BeiGene is jumping on the bandwagon for PD-(L)1/CTLA-4 combos — with a twist.
Through a development and commercialization pact with San Diego-based BioAtla, BeiGene is pairing its PD-1 drug tislelizumab with BA3071, a CTLA-4 blocking “conditionally active biologic” that gets turned on or off based on whether it’s inside the tumor microenvironment.
San Diego-based BioAtla is responsible for early clinical work, while BeiGene will lead the joint efforts thereafter to develop the combo and deal with regulators around the world. The Chinese biotech, which is committing $20 million upfront and $249 million in biobucks as well as a cost-sharing scheme, is also picking up all costs in Asia (except Japan), Australia and New Zealand from here on out. It has a full license to commercialization rights.
CTLA-4 was the first checkpoint to hit the market, with Bristol-Myers snagging boasting rights with Yervoy. But while effective in unleashing a T cell response and improving survival rates, their significant toxicity has also made their use problematic and thus thwarted their prominence. In recent years, though, a crop of biotechs has risen up on the promise to target CTLA-4 with higher specificity as CTLA-4 remains the hottest add-on in PD-(L) combo studies.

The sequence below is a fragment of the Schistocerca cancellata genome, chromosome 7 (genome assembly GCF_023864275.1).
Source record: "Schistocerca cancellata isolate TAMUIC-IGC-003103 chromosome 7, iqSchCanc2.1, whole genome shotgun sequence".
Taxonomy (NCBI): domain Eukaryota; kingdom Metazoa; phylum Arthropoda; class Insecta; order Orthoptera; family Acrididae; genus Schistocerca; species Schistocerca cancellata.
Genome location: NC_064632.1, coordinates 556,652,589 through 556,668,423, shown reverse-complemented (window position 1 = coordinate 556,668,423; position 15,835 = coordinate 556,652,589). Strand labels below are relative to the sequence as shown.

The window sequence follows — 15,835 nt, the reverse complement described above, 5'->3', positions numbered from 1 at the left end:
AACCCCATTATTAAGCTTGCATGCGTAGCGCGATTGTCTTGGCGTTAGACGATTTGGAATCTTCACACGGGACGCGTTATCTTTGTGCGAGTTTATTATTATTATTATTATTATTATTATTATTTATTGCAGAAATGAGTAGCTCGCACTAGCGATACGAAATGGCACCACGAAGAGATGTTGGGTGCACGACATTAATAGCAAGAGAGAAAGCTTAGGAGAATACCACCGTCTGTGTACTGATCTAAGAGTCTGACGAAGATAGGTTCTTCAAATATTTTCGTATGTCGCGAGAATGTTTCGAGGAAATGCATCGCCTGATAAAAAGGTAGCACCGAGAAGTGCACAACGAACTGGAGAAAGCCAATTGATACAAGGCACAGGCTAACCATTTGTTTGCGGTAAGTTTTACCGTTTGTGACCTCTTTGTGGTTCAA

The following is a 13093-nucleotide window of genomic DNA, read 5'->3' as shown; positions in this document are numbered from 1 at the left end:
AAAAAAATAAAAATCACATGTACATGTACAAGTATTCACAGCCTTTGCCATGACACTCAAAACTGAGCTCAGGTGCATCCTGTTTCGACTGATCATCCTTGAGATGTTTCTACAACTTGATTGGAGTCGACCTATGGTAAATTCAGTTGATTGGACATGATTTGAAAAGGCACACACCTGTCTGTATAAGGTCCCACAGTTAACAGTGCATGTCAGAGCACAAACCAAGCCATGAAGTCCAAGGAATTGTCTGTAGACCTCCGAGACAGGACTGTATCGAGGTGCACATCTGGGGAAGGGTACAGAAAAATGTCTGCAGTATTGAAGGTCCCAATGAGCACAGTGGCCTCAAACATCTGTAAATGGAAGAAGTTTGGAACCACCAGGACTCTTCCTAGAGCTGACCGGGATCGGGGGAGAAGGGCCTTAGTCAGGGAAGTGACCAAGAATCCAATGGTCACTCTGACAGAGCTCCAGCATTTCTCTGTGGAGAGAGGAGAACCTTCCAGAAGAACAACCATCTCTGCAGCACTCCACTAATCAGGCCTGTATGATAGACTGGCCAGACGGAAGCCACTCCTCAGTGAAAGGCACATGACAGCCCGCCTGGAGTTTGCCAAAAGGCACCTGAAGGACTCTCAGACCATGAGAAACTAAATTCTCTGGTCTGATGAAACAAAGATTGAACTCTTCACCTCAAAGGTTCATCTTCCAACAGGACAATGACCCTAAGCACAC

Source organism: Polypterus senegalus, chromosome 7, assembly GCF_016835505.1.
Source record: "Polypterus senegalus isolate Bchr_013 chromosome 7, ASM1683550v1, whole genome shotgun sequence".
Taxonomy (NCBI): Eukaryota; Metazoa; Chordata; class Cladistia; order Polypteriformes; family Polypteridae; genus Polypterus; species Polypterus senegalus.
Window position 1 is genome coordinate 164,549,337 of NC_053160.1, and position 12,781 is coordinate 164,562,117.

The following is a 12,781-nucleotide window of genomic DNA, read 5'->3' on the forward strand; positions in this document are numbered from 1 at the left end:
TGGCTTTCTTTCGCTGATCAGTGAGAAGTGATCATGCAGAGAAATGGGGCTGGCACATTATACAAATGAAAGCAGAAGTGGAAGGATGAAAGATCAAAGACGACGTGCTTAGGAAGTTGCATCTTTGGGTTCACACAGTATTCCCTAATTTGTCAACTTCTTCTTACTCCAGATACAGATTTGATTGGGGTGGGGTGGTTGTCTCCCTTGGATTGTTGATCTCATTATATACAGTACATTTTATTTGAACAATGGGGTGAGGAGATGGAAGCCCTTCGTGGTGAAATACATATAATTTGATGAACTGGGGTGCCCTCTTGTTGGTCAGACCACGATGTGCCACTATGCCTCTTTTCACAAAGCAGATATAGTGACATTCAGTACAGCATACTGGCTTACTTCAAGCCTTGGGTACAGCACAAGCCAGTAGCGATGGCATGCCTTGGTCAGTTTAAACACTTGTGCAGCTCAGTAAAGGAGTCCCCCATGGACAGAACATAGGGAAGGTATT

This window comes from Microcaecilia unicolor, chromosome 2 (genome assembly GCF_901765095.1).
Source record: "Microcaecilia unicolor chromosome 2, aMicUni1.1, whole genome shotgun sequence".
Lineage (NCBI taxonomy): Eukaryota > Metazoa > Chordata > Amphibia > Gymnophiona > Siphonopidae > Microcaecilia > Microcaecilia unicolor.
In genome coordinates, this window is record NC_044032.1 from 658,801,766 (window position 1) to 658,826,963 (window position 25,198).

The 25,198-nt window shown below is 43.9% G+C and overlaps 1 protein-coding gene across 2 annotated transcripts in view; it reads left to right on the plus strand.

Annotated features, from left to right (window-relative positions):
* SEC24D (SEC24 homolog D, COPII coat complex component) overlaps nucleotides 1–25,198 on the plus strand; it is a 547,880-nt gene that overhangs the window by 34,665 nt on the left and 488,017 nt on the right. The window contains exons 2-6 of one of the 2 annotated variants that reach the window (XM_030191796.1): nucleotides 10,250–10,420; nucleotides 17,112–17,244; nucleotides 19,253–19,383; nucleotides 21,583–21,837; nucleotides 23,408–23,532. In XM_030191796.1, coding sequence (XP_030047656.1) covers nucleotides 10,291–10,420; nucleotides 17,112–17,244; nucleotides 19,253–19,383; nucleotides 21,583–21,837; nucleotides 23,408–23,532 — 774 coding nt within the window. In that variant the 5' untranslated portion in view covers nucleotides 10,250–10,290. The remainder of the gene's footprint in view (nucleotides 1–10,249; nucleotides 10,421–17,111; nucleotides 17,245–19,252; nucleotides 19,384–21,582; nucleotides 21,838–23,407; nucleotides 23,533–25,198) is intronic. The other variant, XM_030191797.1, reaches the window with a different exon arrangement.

It is this backdrop that BioAtla has entered with its platform, which designs drugs that only bind to the target when they sense the the unique physiology and metabolism of a tumor. In addition to antibodies like BA3071, the platform can also give birth to antibody drug conjugates, bispecifics and CAR-Ts.
BioAtla president Scott Smith (yes, the former Celgene COO) says the deal fits with its strategy for advancing CABs beyond clinical proof-of-concept, as BeiGene is “a recognized leader in China-inclusive global clinical development.”
The company is prepping an imminent first IND filing for both the BA3071 monotherapy and the combo with tislelizumab, with a Phase I/II expected to start in the second half of 2019.
For BeiGene, the deal marks another addition to the broad pipeline around tislelizumab, which spans a dozen solo indications as well as early combo studies with its own PARP and BTK inhibitors.
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